Pearson's publishing divisions are poised to deliver solid gains in 2002 and should perform well again in 2003, company chief executive Marjorie Scardino said in a December 13 conference call with industry analysts. Growth will be led by the Penguin Group and Pearson Education's college, professional testing and government solutions businesses.
Revenue at Penguin, after falling 2% in the first half of 2002, is expected to increase by at least 3% for the full year, with operating profit increasing by more than 10%. Scardino said Penguin is having a strong second half of the year in both North America and Europe. Sales at Penguin Putnam are expected to increase by slightly more than the entire Penguin Group average. The combination of higher sales from Penguin and the return to profitability of its Dorling Kindersley division were cited as the two main drivers in improving profits in the consumer group this year.
Results at Pearson Education are more complicated. Revenue is projected to rise 5% this year, led by the college division, where sales are expected to increase by more than 10%. Scardino attributed the strong gains to investments made in its frontlist program; the growth of online applications; expansion in its custom-publishing operations; and strong improvement at its Addison Wesley Longman division, which will have sales of about $300 million this year. The strong performance in college will help to offset a 5%—6% decline in sales in the school division—a result of tight state budgets and a soft adoption schedule (News, Dec. 16).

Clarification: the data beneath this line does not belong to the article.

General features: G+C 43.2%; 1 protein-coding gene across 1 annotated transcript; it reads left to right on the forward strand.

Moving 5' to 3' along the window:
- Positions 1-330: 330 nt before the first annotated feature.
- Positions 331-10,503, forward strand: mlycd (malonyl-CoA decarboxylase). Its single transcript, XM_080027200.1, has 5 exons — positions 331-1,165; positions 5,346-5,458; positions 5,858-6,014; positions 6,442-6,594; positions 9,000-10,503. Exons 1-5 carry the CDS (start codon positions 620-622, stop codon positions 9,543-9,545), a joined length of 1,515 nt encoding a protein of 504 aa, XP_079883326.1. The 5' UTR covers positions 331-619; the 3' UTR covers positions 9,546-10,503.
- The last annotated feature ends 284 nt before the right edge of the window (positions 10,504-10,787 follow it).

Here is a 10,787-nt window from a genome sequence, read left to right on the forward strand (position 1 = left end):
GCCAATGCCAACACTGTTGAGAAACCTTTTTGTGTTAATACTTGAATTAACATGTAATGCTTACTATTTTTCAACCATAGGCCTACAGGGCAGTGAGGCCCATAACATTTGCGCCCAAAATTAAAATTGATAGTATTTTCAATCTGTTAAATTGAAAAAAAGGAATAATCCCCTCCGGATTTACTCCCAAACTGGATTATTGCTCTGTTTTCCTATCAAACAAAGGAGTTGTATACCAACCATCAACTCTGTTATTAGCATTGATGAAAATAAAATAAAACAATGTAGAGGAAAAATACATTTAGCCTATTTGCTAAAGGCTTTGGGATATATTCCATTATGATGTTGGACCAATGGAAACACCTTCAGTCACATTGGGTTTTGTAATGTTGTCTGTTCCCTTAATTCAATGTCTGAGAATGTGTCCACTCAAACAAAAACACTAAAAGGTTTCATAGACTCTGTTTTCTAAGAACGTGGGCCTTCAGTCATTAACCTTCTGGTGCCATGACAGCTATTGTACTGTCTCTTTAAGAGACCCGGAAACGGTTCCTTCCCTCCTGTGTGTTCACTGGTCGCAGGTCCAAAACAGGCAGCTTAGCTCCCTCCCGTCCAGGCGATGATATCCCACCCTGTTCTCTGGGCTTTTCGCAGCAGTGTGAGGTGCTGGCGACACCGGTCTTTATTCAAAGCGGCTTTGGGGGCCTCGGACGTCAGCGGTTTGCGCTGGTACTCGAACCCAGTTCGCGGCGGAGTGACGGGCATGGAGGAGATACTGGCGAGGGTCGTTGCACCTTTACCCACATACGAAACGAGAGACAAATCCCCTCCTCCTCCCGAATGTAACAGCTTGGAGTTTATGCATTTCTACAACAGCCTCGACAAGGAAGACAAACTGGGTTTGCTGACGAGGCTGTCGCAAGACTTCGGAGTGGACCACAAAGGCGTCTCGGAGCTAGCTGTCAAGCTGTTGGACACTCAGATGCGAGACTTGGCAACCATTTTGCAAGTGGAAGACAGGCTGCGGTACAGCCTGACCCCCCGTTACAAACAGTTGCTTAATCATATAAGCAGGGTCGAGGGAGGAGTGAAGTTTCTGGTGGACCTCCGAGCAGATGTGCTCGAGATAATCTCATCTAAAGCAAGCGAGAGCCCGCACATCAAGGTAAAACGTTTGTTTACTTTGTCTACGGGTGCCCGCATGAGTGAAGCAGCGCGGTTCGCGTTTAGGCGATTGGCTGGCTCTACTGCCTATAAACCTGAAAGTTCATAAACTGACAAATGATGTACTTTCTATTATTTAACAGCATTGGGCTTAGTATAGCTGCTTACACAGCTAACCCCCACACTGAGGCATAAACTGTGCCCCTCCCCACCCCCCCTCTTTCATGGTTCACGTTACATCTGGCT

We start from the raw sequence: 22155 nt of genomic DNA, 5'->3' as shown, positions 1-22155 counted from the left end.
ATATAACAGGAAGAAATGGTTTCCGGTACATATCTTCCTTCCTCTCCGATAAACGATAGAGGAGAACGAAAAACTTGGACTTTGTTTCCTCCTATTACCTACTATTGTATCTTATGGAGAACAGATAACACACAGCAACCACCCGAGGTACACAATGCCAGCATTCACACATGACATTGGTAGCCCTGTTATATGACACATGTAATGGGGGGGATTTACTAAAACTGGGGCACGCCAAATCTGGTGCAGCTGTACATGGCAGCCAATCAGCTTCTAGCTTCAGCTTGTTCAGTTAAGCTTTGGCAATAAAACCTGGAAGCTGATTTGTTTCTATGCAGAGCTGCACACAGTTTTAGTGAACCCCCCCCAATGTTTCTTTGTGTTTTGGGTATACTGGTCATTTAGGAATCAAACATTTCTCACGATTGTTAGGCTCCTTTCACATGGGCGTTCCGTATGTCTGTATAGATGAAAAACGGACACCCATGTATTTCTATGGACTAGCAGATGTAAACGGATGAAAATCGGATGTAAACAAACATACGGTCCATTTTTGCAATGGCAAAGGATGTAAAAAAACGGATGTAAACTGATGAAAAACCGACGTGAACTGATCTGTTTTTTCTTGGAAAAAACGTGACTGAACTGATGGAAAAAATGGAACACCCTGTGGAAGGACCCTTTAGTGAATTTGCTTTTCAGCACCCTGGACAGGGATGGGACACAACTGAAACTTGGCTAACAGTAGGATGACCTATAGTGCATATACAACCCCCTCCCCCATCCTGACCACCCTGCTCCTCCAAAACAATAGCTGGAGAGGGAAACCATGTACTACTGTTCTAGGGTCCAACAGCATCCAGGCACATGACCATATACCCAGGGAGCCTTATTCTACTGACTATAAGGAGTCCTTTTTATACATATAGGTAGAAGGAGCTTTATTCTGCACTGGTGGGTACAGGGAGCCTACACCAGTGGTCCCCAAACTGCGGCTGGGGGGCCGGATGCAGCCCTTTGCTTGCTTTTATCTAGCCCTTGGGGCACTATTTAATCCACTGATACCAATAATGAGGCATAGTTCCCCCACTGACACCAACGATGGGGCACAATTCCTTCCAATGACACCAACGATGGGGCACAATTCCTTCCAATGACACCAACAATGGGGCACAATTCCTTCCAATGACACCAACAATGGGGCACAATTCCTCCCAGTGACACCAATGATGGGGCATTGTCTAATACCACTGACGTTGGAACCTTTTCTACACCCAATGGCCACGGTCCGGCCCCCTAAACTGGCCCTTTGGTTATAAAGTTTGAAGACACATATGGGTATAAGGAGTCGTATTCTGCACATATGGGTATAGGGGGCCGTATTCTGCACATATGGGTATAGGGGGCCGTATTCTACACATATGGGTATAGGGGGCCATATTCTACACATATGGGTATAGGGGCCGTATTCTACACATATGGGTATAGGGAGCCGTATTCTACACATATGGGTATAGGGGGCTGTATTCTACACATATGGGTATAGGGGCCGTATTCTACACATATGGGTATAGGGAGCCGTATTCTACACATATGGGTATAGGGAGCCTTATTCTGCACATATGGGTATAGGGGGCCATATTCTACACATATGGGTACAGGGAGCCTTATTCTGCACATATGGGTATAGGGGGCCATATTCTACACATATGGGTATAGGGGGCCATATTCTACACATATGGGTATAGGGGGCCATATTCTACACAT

As for other units within Pearson Education, Scardino said, sales in the international division's school and college segments were up, but sales were slow in technology markets both abroad and in the U.S. Sales in Pearson Education's school testing division will be slightly up, while revenue at Pearson NCS, its professional testing and integrated learning subsidiary, is expected to rise by 40%.
Looking ahead to 2003, Scardino is expecting another good year from Penguin, which, she said, will benefit from profit improvement at DK. Part of the gains at DK next year will be due to its collaboration with Pearson Education in developing a new program for the Texas social studies adoption. More adoption opportunities will bring modest growth to Pearson's school group next year, while the college group is projected to have another strong year, with revenue topping projected industry growth of 7%.
All of Pearson's publishing businesses will benefit from the integration of the back-office operations of its consumer and education groups. Pearson is investing £50 million to upgrade its technical infrastructure, including moving its information systems to SAP 4.6, a process that is occurring now in the U.S.